JPMorgan: Limited impact of the US sanction on HK's economy
JPMorgan Chase said in a report on Thursday (July 9) that the removal of Hong Kong's unique status would have a limited direct impact on the HK economy, warning that the U.S. will eventually hurt itself if it takes measures against HK's financial markets.
As the situation continues to evolve in JPMorgan's view, future sanctions by the US could trigger volatile market sentiment. Overall, the impact is likely to be temporary, and there are several reasons:
First of all, if the US takes further action, it will target mainland China rather than HK.
Secondly, the bank expected that the existing financial system of the central authorities and HK will remain unchanged and that the US measures against HK's financial markets will likely end up hurting itself.
Thirdly, the corporation itself will weigh cost, time, and other factors and carefully consider relocating business to another country.
The report pointed out that central authorities and HK will maintain the existing financial systems, such as the linked exchange rate, free economy, free flow of capital, free currency exchange, commercial law, and financial regulation. The U.S. will not influence HK's status as China's offshore international financial center.
Regarding the argument that the pegged exchange rate system between the HK dollar and the U.S. dollar will be delinked, Morgan believed that the HK government's ability to maintain the peg is still strong. HK's pegged exchange rate system will not be changed.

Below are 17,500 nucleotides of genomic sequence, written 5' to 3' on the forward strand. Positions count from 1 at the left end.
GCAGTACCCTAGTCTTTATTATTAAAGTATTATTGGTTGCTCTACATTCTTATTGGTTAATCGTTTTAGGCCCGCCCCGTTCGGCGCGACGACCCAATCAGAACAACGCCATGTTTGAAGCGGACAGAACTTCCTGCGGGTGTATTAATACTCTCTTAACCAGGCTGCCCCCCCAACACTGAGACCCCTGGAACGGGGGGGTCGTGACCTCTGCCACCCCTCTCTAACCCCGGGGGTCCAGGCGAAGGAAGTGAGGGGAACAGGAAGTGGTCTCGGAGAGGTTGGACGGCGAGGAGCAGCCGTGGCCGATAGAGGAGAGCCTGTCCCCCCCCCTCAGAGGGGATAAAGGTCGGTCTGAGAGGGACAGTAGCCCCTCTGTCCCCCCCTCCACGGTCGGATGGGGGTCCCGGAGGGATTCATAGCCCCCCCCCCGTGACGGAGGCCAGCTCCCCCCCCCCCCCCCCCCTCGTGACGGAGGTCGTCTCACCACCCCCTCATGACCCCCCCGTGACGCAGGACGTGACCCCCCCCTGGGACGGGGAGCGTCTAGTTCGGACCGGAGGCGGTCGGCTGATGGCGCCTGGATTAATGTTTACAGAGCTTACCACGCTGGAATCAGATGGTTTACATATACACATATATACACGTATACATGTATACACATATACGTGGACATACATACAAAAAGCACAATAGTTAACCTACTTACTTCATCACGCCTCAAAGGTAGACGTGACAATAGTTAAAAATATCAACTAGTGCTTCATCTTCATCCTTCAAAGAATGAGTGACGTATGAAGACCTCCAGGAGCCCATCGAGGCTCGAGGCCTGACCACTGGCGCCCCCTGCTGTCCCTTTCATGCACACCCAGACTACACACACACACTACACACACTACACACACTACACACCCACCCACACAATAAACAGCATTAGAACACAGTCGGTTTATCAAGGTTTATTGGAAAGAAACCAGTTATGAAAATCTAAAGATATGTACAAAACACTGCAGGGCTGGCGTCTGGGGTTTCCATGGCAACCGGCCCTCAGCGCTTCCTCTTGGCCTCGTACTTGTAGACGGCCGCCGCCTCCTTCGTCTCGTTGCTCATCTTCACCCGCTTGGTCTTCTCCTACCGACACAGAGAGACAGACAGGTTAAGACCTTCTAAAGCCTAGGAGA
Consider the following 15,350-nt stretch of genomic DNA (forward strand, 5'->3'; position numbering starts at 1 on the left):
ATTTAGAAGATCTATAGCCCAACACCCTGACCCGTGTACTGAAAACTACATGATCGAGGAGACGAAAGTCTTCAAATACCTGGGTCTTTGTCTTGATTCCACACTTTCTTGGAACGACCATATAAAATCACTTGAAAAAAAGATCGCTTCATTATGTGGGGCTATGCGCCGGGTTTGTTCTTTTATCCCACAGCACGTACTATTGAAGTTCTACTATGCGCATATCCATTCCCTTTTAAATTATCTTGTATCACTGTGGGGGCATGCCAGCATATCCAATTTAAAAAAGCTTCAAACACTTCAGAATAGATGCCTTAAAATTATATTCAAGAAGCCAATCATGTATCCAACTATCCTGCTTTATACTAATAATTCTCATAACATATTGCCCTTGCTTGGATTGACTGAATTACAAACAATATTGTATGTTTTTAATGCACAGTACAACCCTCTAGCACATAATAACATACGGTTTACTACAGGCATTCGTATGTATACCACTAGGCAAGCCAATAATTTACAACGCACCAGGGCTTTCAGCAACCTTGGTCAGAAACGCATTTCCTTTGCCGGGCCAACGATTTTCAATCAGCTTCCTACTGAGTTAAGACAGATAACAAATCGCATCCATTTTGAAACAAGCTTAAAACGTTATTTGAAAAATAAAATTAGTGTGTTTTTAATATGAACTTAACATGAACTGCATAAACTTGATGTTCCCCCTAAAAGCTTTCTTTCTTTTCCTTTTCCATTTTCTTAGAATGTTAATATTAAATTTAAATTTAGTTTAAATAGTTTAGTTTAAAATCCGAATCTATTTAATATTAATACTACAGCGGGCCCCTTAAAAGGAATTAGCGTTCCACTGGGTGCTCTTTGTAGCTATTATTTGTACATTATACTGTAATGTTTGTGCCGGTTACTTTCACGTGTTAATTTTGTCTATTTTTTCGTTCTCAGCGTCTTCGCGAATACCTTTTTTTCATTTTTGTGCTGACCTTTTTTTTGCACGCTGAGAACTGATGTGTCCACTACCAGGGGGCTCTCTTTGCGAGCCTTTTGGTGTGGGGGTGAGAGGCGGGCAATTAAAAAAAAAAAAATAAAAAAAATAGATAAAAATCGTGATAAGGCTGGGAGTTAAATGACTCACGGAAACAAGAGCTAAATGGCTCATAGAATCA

The report also mentioned that since the social incidents, there had been no evidence of any outflow of capital from HK. Although the Government has introduced large-scale relief measures in response to the COVID-19, increasing the budget deficit, the size of HK's fiscal reserves is enormous, accounting for about 40% of the GDP. In fact, these budgetary reserves are mainly in foreign currencies. According to the latest figures provided by the HKMA, HK currently has a foreign exchange reserve of about US$440 billion.
HK has continued to record capital inflows since October last year, mainly due to the zero interest rate in the US, the return of Chinese stocks to HK for secondary listing, and the release of fiscal reserves by the Government. So even if local capital outflows from HK, it is still insufficient to offset the massive inflow of capital into HK.